The latest economic data for Minnesota indicate the state's job market is stuck in neutral. Minnesota's unemployment rate for November came in at 3.9 percent. That's down slightly from October. A separate survey of businesses indicates Minnesota companies are reluctant to start hiring even though many expect sales to pick up.
The Federal Reserve Bank of Minneapolis is projecting fewer jobs and higher unemployment in Minnesota amid modest regional and national economic growth next year. The outlook for the Fed's ninth district and the U.S. is based on both a statistical analysis and a survey of business leaders in the region. But a top official at the Minneapolis Fed says Minnesota may do better than the forecast.
Experts say the expected bankruptcy of United Airlines will likely put downward pressure on wages at Twin Cities-based Northwest Airlines. Northwest has one of the state's largest payrolls, with nearly 20,000 employees.
Retail sales got off to a strong start over the weekend nationally and in Minnesota. The results from the traditional start of the holiday shopping season trumped projections of lackluster sales. But skeptics say it's too soon to predict consumers will leave their caution in the parking lot.
With the traditional start of the holiday shopping season underway, retailers are girding for a tough year. This list of reasons includes layoffs, little hiring, sluggish economic growth, and the prospect of war in Iraq.
Minnesota's high-paying manufacturing sector created nearly 50,000 jobs during the 1990s, but now most of them are gone. From 1991 to 2000 the number of manufacturing jobs in Minnesota grew 12 percent, and helped fuel a big jump in the state's prosperity. Nationally, manufacturing was virtually stagnant over the same period. But the recession and its aftermath have wiped 80 percent of the jobs Minnesota gained.
Northwest Airlines is closing its Atlanta aircraft maintenance facility to cut costs. The company is transferring the work to the Twin Cities.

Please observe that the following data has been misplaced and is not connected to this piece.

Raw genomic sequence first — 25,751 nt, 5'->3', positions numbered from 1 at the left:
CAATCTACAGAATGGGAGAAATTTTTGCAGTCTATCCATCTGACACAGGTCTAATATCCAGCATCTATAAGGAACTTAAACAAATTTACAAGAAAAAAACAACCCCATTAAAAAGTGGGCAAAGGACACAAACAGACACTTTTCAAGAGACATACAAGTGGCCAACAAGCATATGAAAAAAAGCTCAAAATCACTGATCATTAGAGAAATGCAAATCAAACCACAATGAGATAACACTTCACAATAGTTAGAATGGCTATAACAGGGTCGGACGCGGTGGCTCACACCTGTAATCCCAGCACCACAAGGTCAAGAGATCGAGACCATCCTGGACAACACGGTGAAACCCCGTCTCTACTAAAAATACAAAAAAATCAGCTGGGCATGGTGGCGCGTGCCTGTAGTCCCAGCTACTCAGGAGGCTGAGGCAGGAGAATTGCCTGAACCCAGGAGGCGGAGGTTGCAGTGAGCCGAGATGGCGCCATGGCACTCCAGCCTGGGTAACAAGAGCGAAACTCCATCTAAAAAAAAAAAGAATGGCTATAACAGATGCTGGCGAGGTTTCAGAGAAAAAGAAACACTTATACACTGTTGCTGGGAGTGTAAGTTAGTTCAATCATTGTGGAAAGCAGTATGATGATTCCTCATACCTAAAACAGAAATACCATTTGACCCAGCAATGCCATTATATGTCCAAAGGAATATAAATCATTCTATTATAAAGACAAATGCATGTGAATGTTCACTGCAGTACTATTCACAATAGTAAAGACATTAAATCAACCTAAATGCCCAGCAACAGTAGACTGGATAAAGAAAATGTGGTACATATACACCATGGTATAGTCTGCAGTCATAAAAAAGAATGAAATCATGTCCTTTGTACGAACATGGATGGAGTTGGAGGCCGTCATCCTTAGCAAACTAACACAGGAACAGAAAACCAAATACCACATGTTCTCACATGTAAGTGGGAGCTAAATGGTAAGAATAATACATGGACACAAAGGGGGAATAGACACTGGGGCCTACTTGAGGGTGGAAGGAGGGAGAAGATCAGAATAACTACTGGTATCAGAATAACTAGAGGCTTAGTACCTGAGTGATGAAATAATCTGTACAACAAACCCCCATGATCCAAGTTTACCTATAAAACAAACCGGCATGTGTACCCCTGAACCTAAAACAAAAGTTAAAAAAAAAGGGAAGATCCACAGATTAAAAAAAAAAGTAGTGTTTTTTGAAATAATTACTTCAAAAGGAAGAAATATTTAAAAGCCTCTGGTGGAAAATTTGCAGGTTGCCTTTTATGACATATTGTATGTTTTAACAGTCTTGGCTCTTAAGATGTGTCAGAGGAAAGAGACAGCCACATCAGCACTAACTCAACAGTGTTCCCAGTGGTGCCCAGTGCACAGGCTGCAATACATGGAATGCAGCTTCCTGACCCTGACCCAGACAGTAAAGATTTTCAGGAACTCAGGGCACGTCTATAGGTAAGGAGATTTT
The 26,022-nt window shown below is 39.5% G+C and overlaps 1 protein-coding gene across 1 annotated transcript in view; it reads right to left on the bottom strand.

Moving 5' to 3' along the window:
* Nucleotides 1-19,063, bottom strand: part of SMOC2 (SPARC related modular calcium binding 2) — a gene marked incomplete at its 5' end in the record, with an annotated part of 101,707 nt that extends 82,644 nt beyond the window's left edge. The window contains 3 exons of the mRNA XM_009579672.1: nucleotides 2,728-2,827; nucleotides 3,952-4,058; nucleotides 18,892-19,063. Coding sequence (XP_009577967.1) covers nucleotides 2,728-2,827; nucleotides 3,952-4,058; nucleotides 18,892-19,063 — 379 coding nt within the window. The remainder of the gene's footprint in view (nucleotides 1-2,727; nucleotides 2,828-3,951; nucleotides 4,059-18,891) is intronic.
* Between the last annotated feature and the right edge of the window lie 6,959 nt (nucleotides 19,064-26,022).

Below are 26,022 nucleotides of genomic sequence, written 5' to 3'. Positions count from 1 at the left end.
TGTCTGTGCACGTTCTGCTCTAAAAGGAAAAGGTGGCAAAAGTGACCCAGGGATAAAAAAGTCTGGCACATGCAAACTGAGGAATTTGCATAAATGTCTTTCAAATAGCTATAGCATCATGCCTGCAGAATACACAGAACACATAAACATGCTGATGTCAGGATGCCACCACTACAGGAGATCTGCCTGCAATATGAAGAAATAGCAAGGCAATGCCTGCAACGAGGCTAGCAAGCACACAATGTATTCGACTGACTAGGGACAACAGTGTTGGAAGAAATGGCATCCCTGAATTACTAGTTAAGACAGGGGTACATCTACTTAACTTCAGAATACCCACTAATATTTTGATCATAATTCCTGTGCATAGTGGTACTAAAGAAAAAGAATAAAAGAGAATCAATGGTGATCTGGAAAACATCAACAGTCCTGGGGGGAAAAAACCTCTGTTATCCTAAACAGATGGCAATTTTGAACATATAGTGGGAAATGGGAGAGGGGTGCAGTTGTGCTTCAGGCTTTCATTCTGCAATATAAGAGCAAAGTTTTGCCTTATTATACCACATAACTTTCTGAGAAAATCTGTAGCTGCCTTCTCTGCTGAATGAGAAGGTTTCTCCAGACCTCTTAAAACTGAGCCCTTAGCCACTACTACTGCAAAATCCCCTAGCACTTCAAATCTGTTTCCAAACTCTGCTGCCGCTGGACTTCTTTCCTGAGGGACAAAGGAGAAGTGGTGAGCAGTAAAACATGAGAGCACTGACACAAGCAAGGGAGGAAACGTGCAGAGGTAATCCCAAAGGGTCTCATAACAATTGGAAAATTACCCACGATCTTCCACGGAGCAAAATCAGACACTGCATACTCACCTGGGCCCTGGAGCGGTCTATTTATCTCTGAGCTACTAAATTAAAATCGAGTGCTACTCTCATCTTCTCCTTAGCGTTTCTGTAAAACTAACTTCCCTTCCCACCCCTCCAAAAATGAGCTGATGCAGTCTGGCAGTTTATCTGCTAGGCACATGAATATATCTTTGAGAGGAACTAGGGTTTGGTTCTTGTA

It's been a little more than a year since European regulators blocked Honeywell International's proposed merger with General Electric. The buyout's blow up led to CEO Michael Bonsignore's departure, and culminated a difficult period following the company's merger with Allied Signal about three years ago. Now Honeywell officials say they've righted the ship, but the company is still shedding jobs.
The chairman of the Minnesota Public Utilities Commission says he's less concerned after a hearing Thursday on the effect of Qwest Communications International's huge debt load on its Minnesota customers. Qwest is the largest provider of local phone service in Minnesota.
The Mall of America turns 10 on Sunday. Despite waves of initial skepticism, the largest mall in America has drawn nearly 390 million visitors through its doors.
Minnesota's a world leader in medical technology, right? After all, the state is home to giants like Medtronic, St. Jude Medical, and a slew of smaller medical device companies. So why does the trade organization Medical Alley think Minnesota's medtech industry needs to raise its visibility? Just ask the investors who flew to Minneapolis this week.
Investors are turning again to medical technology, one of Minnesota's economic strengths. In 1999 and 2000, the share of venture capital dollars going to medical device companies dropped dramatically as money poured into dot-coms. Observers say the renewed enthusiasm for medical devices is good for Minnesota, but the state's lack of critical mass in biotechnology may be a looming threat.
Federated Department Stores said Monday it
has terminated negotiations to sell its Fingerhut subsidiary to an investor group led by Minnesota businessman Peter Lytle.
Golden Valley-based General Mills has laid off about 500 more workers in Minnesota. Slowing sales are also forcing the maker of Cheerios cereals to say profits will fall short of earlier projections. This is the second time the company has disclosed problems since acquiring its Twin Cities neighbor Pillsbury last fall.
The first wave of Fingerhut layoffs is complete. In Minnesota about 2,400 of the catalog retailer's employees are out of work. Another 900 in Tennessee are hitting the street. More layoffs are in the offing. And even as negotiations continue over a possible sale of Fingerhut, optimism about the company's future appears to be fading. .